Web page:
Southern Legitimacy Statement Drinking out of an outdoor hose and running to the house in time to catch the opening song to my mama’s stories sums up my childhood. My roots are in South Carolina, but since meeting my spouse they’ve grown towards the Western North Carolina mountains and taken ahold there too. I like dogs more than people. I know I’m not alone.
All Women Marry Down and Other Fatherly Advice
June stared into the casket. Daddy was grey like a clouded day. The mortician had swore up and down that he would look like himself. That’s exactly what he had said.
“Your father will look like himself. Just like he’s fallen asleep peacefully.”
Must be how they up sale you. Make you think you can still connect with your loved one somehow.
June could still hear her daddy’s accent when she thought of the advice he would give. The advice that rolled off the man’s tongue like a silk scarf against your skin. Soft and subtle but leaving you with the feeling of its presence long after it was gone.
And now here she was with no one else left. No one who looked like her. No one who sounded like her.
June’s daddy was all she ever had. He was all she ever needed.
The mortician’s eyes bore down on the back of her neck. Curious. Maybe some judgment. She didn’t give one good goddamn. This thought made her smile. More advice from daddy.
He would say, “June bug, don’t you give one good goddamn what other people think you should do. You do what you feel is right.”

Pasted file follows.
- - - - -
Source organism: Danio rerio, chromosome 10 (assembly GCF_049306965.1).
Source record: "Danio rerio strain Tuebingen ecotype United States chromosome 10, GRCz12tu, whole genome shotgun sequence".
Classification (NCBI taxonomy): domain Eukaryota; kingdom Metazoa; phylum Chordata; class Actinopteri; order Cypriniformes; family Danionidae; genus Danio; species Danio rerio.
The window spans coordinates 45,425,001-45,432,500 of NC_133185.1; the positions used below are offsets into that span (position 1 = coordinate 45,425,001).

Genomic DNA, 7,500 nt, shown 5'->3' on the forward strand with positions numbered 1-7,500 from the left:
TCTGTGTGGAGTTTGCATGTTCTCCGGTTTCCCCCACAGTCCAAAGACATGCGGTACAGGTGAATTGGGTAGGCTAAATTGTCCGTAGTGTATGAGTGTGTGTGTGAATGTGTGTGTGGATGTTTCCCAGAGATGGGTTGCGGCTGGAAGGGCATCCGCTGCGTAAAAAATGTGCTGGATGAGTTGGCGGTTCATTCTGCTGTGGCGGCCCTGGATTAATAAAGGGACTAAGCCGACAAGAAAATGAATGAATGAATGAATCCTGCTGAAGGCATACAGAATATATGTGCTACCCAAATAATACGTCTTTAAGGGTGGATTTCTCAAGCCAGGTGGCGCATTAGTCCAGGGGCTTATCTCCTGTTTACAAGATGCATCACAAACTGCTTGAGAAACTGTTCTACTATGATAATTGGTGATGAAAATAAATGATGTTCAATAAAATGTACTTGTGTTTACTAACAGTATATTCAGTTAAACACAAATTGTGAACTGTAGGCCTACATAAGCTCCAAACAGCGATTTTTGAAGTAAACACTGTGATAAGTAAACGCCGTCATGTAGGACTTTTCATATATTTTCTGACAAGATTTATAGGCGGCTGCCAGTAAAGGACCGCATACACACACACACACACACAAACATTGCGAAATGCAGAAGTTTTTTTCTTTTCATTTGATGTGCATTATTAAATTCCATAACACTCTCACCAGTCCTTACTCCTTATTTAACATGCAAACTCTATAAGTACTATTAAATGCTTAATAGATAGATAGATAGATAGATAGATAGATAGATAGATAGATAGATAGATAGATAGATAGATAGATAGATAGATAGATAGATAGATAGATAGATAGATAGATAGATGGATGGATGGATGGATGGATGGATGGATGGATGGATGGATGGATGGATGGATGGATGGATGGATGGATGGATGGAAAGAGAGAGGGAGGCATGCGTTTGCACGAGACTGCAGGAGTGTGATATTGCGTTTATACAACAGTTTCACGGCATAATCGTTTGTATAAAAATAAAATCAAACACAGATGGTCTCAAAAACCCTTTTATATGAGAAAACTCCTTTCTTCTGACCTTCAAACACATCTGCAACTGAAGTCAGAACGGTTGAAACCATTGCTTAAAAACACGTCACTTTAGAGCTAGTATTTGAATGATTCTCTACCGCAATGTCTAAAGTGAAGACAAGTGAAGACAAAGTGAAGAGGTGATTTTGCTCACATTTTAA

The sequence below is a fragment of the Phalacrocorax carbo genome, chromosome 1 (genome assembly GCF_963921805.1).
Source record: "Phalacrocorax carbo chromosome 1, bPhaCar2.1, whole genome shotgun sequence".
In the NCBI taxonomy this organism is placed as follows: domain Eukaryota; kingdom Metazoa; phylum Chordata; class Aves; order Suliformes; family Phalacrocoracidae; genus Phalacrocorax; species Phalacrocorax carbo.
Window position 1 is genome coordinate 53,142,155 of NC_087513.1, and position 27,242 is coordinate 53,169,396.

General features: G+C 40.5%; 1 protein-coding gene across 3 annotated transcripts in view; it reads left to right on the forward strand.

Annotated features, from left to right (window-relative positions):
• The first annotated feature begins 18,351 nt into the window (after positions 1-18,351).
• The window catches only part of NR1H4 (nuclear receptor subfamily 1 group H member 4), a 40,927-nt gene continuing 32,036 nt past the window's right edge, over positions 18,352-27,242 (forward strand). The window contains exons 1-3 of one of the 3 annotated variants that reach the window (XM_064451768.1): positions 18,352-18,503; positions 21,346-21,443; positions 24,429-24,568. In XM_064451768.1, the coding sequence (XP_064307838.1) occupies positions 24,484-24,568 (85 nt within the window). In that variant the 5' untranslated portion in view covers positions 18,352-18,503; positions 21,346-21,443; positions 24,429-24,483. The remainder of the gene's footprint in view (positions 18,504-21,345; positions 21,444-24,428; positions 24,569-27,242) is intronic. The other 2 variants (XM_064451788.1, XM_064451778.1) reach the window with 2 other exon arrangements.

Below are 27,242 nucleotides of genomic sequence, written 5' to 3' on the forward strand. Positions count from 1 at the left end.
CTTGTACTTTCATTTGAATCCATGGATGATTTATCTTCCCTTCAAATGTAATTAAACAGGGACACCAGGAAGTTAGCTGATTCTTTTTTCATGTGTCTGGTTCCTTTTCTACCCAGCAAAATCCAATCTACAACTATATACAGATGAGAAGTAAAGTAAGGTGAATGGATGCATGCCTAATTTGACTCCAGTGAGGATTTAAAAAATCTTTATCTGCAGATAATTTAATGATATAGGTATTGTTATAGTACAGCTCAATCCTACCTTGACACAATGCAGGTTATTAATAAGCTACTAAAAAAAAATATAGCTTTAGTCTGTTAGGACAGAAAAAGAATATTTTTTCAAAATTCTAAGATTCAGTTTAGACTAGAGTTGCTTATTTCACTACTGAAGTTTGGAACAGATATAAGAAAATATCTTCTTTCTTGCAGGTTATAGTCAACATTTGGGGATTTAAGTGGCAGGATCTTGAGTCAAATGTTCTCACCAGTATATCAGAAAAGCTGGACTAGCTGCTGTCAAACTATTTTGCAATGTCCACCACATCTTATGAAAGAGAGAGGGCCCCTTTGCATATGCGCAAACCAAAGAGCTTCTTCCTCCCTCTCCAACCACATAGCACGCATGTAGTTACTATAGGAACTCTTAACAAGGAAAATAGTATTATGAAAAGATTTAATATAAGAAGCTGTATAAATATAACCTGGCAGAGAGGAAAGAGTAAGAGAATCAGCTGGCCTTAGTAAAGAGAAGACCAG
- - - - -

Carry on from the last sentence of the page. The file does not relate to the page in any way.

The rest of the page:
Of course, daddy’s advice wasn’t always so clear. He also loved to tell her, “All you need in life is slim hips and influential friends.” Then he would slap his knee and double over in laughter at his own self. Daddy thought he was right funny. He had his moments.
When June turned eighteen, daddy had some advice about relationships.
He’d say, “June bug, all women marry down. Even your mama did.”
This stuck with June. Daddy never talked about mama. And he didn’t double over in laughter at this one.
He would stare at her hard. Almost as if he was making sure this piece of advice stuck. She often wondered if daddy was warning her not to settle for a man like himself.
At twenty, June brought home Joe Boy. Daddy had not been pleased. So, June married him. Of all the times to not listen to daddy’s advice.
Now June stood over daddy all by herself. No Joe Boy. He’d fled not long after the marriage ceremony. Turned out daddy had been right.
So here June was. All by her lonesome. As she leaned over to tell daddy goodbye she whispered, “Don’t worry, daddy. Mama didn’t marry down.”